= 0.02607 < 0.05) than those that used combining. During the review period, students that used splitting answered more questions than those that used combining (Splitting: mean = 7.846; Combining: mean = 6.632 p
= 0.008329 < 0.05). However, there was no significant between splitting and combining in answer time (Splitting: mean = 9.831; Combining: mean = 12.420 p
= 0.6132 > 0.05).
Our results showed that SC as a gamification method encouraged students’ performance in learning results. This conclusion is driven from students’ learning situations every week and the comparison to the last semester. According to the comparison to the course in 2015, it allows us to exclude the null hypothesis and assert that the gamification had a significant positive impact on student grades.
Students in SC gamification weeks (1st, 2nd, and 5th) performed better on answer rate and average answer time than the third week without gamification. However, we found that the answer rates in gamification weeks were higher than the fourth week, but that these were not as significant. We concluded that the SC method could provide a positive effect on the quantity of answers. The reason might be that the SC method works more on the structure of the knowledge, and each knowledge point in the network has its own question. Students would encounter more questions when they were engaged in the SC process in learning. The results of the questionnaire also showed evidence for this. Over half of the students (65%) thought that SC helped them to learn the structure of the knowledge:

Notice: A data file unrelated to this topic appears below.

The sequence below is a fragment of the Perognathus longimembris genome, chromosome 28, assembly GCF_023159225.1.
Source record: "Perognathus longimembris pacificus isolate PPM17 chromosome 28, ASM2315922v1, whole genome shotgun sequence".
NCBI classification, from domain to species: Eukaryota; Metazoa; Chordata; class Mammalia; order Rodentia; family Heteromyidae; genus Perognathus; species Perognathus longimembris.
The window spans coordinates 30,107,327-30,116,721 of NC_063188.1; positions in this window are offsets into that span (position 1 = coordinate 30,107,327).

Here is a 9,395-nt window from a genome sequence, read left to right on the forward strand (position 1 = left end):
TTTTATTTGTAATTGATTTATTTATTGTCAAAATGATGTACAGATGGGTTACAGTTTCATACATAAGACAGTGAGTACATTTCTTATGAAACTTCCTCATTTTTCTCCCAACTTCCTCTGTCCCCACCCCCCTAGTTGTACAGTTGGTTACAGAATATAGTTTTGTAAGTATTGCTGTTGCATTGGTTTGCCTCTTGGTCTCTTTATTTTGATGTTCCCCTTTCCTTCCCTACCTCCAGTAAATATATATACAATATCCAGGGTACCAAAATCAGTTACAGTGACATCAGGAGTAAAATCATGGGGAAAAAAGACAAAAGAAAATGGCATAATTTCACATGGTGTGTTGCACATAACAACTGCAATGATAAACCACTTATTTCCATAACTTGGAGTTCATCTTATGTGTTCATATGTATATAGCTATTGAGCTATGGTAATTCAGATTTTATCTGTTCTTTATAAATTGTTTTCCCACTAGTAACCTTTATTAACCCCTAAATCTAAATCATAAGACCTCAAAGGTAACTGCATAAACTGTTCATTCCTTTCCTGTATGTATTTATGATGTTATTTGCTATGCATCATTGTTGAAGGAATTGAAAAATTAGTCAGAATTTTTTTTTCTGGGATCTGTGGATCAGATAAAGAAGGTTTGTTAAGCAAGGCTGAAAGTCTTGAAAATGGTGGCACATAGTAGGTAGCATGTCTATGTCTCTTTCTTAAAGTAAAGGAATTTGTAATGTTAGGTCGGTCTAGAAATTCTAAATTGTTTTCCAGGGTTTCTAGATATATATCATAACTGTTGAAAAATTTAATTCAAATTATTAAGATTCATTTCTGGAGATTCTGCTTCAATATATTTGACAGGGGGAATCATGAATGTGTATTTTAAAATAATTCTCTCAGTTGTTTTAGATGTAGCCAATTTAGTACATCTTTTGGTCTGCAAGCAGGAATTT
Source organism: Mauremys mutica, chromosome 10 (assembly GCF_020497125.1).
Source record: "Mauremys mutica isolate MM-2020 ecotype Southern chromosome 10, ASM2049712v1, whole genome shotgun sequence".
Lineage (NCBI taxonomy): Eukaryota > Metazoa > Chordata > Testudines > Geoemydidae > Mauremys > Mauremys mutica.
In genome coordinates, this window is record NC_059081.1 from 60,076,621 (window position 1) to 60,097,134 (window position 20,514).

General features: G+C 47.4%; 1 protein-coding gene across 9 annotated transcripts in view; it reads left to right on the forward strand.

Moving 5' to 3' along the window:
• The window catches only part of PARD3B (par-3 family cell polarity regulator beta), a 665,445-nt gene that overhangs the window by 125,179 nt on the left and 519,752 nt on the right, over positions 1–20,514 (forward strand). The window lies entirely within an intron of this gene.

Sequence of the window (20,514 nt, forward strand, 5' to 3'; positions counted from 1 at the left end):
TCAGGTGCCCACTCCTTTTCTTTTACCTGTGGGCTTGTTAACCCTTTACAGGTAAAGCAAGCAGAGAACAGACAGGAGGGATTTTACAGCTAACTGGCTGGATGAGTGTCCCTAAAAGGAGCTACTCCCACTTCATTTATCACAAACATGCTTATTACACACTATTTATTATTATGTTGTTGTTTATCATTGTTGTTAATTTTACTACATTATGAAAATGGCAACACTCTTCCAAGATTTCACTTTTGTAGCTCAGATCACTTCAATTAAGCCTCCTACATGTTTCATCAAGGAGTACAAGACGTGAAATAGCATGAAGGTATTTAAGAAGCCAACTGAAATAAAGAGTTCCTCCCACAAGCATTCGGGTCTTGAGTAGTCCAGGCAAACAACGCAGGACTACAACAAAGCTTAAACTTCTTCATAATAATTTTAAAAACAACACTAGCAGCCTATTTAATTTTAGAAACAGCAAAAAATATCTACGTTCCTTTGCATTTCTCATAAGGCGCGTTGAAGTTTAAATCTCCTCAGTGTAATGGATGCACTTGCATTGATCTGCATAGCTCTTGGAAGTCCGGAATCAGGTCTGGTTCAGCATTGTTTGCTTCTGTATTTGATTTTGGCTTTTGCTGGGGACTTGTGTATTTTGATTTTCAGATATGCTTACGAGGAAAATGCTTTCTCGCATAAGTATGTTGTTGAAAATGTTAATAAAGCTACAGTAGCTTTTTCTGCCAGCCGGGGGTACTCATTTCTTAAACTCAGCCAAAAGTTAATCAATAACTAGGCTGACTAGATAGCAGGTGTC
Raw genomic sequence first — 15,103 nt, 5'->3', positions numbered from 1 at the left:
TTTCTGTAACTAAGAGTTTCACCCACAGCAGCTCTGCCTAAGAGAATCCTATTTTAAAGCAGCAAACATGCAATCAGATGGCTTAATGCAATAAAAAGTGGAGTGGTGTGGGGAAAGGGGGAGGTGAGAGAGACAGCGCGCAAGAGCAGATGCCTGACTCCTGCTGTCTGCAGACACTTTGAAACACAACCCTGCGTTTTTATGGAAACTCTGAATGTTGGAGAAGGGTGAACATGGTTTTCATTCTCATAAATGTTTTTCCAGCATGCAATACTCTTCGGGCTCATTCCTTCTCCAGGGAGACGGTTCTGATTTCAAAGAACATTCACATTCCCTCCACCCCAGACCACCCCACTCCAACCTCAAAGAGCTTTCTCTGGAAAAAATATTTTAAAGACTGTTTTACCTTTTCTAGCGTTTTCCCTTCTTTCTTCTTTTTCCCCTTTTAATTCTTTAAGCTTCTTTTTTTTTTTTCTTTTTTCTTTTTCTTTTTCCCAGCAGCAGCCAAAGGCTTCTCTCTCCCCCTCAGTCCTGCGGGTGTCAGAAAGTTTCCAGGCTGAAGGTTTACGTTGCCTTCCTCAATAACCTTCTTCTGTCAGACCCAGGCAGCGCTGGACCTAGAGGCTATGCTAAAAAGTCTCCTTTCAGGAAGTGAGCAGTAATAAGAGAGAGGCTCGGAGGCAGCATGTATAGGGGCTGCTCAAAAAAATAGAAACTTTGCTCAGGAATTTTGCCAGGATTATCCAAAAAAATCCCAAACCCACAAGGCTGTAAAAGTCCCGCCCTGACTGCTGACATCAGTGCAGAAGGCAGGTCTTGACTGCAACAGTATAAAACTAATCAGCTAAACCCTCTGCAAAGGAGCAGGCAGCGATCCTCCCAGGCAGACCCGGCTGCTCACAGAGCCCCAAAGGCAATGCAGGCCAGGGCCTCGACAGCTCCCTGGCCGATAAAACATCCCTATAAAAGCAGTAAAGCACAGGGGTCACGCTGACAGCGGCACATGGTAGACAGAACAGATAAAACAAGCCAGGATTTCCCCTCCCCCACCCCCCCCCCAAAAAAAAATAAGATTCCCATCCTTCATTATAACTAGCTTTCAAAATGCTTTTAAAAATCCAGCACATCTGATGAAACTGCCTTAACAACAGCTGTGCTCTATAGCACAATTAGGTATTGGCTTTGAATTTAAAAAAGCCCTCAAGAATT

“I was confused at the first time. However, when I got the key of this learning game, I think it is fun for me to explore which two cards can make a new card” (P10).
We further analyzed and interviewed this student. He was classified as an achiever, and his favorite game was The Sims (https://www.thesims.com/
), a life simulation video game series. This student is just one example in which achievers may gain the key idea of the SC method and immerse themselves in gamification applications. The student was interested in combining exploration with these learning processes.
The answer time in the third week was significantly longer than those in the gamification weeks (1st, 2nd, and 5th). However, we barely found significant differences between the SC gamification weeks and the fourth week without gamification. Only one comparison showed the fourth week had longer answer time than the fifth week. In addition, it seemed that there could be a statistically significant difference between the mean times within gamification (1st and 2nd: p